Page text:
DBS tokens to go digital: Soft tokens can be equally safe, say experts

Hardware tokens are still the safest mechanism as they are unconnected, standalone devices.
Hardware tokens are still the safest mechanism as they are unconnected, standalone devices.PHOTO: DBS

Security experts say that soft tokens can be as safe as hardware tokens for generating one-time passwords (OTPs) for extra protection.

Most soft tokens are securely designed with anti-tampering capabilities and their functions are "compartmentalised", said Mr Clement Lee, security software maker Check Point Software Technologies' principal consulting security architect in the region. But users should not be complacent and should have mobile threat protection software installed in their phones, he added.

Soft tokens are more convenient, as they can be installed in smartphones, without requiring another device. This makes them popular, especially with online service providers. Google's Authenticator software, which generates OTPs to better secure users' access to services, was rolled out some six years ago.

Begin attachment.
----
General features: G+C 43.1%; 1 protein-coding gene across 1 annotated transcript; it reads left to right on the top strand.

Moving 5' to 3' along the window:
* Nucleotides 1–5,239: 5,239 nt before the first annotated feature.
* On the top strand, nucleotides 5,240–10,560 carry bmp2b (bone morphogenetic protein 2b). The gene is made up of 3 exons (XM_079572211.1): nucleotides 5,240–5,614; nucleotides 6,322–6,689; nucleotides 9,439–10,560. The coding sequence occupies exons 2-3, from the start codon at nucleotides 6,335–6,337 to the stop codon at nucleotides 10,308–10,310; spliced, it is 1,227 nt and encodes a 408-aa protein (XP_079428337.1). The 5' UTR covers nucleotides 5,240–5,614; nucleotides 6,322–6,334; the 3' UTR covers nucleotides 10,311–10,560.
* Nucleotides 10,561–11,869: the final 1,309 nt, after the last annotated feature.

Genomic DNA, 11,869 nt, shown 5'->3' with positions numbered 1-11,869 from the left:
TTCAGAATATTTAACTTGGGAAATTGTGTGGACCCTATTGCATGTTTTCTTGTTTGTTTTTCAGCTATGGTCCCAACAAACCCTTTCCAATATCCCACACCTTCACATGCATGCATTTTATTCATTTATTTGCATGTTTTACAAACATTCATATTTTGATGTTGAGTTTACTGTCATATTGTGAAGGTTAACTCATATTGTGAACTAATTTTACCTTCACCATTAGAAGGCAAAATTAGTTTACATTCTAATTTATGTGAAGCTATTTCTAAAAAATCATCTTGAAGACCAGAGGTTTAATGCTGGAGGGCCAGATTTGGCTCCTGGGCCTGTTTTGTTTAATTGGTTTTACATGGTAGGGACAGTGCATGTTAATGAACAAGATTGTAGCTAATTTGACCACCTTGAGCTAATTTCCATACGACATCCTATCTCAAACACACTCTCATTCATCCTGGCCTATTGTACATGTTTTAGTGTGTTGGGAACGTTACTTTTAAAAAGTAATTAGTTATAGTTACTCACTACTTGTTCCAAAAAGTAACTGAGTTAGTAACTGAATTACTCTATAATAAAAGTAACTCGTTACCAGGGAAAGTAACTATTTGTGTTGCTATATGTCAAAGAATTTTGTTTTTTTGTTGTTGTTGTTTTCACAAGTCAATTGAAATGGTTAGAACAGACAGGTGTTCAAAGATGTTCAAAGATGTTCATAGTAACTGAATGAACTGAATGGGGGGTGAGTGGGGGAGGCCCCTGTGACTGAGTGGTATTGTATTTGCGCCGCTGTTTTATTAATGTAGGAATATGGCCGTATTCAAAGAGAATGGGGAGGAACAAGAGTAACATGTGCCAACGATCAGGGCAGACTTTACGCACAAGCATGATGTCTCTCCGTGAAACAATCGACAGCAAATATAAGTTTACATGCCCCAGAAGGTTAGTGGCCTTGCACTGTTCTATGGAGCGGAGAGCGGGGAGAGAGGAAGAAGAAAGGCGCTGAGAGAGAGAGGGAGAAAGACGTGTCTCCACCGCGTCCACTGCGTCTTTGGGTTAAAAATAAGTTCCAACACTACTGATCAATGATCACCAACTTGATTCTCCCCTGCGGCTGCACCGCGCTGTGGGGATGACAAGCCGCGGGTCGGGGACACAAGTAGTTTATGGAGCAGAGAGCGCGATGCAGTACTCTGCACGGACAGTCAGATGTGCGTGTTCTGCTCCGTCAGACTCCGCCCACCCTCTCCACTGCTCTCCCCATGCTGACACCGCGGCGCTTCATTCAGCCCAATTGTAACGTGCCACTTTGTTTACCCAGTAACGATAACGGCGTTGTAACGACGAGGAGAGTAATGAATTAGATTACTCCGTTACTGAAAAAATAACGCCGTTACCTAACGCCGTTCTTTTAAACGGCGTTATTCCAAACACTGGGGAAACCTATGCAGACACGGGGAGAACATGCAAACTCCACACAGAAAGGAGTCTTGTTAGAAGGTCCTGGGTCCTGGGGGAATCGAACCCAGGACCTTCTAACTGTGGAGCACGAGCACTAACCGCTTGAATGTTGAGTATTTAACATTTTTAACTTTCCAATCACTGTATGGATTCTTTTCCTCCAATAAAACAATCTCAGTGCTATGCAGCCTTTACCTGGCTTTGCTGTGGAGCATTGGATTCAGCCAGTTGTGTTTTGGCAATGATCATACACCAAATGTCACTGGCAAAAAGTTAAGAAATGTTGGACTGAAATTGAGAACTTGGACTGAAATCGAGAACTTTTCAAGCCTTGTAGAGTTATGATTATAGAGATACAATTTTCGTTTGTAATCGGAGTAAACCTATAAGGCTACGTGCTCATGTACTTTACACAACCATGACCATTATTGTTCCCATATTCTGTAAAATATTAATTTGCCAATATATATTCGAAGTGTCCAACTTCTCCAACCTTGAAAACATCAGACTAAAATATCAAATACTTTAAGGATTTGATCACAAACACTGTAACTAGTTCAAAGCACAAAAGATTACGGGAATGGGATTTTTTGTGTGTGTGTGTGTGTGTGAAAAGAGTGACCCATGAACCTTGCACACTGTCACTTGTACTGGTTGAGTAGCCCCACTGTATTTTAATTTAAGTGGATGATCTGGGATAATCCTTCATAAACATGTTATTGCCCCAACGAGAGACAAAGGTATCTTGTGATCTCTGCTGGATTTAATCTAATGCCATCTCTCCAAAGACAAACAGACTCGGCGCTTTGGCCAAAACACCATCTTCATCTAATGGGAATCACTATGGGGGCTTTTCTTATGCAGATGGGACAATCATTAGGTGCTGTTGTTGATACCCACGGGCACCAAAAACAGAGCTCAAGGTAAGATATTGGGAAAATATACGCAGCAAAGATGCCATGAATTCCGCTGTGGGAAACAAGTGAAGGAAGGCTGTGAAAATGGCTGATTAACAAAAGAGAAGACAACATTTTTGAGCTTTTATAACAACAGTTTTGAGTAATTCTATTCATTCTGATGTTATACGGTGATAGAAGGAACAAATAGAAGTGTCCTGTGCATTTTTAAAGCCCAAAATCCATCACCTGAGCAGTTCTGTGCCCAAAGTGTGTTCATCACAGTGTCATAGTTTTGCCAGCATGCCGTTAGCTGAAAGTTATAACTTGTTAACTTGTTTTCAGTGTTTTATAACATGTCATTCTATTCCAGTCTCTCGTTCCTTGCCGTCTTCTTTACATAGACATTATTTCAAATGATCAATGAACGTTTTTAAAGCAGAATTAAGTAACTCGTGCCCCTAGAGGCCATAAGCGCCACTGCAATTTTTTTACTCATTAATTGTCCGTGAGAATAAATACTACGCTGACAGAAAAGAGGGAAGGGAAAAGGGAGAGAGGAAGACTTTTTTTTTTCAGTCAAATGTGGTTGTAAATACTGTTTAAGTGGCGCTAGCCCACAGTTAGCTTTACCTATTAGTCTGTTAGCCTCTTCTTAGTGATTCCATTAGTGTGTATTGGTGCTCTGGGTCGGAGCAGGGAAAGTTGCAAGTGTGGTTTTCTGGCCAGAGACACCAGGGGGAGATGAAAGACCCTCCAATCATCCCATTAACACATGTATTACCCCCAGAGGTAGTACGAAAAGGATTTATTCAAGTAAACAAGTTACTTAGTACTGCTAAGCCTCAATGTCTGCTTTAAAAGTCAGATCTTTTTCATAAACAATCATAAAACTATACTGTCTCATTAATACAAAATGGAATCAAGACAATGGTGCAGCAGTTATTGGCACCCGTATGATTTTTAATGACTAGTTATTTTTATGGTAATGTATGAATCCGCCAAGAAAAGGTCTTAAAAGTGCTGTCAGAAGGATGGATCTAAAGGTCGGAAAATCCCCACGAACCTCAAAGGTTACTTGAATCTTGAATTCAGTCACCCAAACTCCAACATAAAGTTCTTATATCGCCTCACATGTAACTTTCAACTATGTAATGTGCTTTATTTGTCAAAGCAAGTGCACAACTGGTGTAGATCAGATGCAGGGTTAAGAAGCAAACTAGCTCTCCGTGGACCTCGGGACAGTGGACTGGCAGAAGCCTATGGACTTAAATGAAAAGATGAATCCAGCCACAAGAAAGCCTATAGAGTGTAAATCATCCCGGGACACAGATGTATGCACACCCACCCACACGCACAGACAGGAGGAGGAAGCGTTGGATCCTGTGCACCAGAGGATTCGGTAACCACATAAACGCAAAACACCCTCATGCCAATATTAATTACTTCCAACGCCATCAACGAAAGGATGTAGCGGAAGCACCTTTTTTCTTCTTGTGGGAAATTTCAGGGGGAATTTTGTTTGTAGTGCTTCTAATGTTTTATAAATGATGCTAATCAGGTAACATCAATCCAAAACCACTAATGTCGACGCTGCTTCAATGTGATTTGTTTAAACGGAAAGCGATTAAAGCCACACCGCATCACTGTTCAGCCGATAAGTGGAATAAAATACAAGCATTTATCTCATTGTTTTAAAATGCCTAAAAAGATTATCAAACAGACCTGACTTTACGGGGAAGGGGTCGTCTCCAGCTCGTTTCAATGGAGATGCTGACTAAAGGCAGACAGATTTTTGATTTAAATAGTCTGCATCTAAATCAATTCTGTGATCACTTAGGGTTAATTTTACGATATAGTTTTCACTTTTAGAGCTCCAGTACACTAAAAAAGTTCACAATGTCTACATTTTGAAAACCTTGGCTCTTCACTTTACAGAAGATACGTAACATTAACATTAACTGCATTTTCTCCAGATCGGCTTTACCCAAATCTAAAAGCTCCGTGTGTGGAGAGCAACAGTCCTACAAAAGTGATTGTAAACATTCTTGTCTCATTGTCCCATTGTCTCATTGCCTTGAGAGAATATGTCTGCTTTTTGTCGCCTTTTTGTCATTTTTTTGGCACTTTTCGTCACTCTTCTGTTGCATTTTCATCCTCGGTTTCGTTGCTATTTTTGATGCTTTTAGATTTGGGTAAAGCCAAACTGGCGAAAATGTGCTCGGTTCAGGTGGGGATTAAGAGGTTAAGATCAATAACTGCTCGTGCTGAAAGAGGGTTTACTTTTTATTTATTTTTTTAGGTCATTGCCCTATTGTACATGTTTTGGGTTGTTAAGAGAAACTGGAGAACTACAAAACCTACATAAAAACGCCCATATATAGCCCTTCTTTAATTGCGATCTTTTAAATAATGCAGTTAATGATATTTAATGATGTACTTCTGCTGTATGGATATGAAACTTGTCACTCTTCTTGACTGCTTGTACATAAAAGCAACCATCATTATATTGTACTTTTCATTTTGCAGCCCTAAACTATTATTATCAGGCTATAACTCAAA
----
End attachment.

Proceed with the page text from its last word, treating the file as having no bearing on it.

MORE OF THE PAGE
As new-generation smartphones come with fingerprint recognition, software tokens can embed the feature as a security measure.

 

But hardware tokens are still the safest mechanism as they are unconnected, standalone devices.

"A soft token running on a general-purpose computing platform connected to the Internet can never be as secure as a dedicated hardware device," said Mr Dick Bussiere, security specialist Tenable Network Security's Asia-Pacific technical director.

OTPs delivered via SMS are the least safe, he said. For instance, smartphones can be infected with spyware that intercepts OTPs and forwards them to computer servers run by hackers.

SMS OTPs are also vulnerable to interception while being sent.

Irene Tham

A version of this article appeared in the print edition of The Straits Times on April 12, 2017, with the headline 'Soft tokens can be equally safe, say experts'. Print Edition | Subscribe